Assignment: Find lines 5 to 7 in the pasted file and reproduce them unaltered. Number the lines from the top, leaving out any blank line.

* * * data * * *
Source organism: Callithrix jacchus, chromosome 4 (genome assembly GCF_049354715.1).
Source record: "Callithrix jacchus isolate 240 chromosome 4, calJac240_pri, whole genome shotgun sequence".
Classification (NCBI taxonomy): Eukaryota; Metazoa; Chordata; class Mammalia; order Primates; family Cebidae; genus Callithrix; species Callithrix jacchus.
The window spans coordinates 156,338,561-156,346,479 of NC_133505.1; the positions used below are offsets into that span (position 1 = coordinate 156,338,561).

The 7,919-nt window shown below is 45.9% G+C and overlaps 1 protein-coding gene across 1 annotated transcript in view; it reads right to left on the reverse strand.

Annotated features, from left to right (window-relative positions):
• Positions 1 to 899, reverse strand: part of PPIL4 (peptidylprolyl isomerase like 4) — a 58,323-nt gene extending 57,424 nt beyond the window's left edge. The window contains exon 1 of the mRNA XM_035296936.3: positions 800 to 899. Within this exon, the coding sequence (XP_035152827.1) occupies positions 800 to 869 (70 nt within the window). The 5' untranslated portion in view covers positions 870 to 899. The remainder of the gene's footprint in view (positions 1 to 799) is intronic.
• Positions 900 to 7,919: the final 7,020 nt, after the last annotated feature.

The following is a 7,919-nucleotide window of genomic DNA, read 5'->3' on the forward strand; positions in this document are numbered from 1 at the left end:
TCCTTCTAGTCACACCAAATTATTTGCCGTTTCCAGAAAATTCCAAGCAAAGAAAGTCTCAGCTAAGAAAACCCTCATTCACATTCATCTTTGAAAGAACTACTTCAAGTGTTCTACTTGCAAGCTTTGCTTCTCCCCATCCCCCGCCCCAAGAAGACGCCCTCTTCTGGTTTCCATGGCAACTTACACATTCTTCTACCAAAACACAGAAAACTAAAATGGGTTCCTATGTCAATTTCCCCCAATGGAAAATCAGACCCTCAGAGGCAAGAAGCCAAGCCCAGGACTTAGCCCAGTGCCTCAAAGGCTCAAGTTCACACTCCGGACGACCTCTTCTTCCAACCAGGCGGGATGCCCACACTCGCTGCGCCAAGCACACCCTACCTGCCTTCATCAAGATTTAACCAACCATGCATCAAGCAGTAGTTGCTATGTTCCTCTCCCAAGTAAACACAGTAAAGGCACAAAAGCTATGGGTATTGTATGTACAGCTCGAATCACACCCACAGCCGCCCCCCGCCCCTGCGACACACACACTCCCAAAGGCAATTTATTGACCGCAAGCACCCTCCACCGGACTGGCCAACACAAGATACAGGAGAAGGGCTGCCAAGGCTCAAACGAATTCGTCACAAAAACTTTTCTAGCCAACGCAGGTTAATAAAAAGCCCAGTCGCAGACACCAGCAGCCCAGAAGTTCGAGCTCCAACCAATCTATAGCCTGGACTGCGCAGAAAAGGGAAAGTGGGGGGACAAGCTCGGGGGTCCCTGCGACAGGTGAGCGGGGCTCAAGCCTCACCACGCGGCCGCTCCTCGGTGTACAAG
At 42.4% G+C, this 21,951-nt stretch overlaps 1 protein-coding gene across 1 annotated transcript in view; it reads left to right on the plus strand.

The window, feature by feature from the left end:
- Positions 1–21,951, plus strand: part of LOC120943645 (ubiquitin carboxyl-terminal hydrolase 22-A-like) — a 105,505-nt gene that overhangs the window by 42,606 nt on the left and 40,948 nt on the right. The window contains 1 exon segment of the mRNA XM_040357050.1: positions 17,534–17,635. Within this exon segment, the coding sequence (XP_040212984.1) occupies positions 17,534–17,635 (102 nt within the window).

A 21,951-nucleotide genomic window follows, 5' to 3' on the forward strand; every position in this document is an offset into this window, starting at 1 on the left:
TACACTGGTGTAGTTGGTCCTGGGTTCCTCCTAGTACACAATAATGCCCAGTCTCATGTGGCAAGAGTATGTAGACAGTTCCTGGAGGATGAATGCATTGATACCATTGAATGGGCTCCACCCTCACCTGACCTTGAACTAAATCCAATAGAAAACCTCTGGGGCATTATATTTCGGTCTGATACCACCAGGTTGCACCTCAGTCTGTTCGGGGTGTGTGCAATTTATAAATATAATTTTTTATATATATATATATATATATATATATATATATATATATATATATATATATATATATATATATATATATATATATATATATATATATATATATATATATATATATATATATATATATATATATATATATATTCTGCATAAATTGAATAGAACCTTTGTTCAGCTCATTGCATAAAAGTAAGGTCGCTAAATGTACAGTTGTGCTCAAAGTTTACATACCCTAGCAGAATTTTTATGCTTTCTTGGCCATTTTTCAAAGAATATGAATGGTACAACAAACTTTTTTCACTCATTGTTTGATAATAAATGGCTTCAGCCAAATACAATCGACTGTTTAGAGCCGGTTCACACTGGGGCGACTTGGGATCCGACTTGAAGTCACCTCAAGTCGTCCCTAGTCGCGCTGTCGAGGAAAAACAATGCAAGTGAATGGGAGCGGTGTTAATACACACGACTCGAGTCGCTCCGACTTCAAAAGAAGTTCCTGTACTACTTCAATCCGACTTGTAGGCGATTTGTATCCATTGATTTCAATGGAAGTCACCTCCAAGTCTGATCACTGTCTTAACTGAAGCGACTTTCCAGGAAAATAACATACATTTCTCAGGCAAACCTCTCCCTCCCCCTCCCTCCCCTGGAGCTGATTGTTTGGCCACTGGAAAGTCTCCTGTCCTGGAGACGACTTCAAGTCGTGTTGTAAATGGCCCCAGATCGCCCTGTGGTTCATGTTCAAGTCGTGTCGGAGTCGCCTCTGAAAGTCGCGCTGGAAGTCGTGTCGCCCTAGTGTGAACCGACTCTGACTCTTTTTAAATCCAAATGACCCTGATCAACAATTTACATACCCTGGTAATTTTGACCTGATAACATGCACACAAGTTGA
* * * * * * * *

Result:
The 7,919-nt window shown below is 45.9% G+C and overlaps 1 protein-coding gene across 1 annotated transcript in view; it reads right to left on the reverse strand.

Annotated features, from left to right (window-relative positions):
• Positions 1 to 899, reverse strand: part of PPIL4 (peptidylprolyl isomerase like 4) — a 58,323-nt gene extending 57,424 nt beyond the window's left edge. The window contains exon 1 of the mRNA XM_035296936.3: positions 800 to 899. Within this exon, the coding sequence (XP_035152827.1) occupies positions 800 to 869 (70 nt within the window). The 5' untranslated portion in view covers positions 870 to 899. The remainder of the gene's footprint in view (positions 1 to 799) is intronic.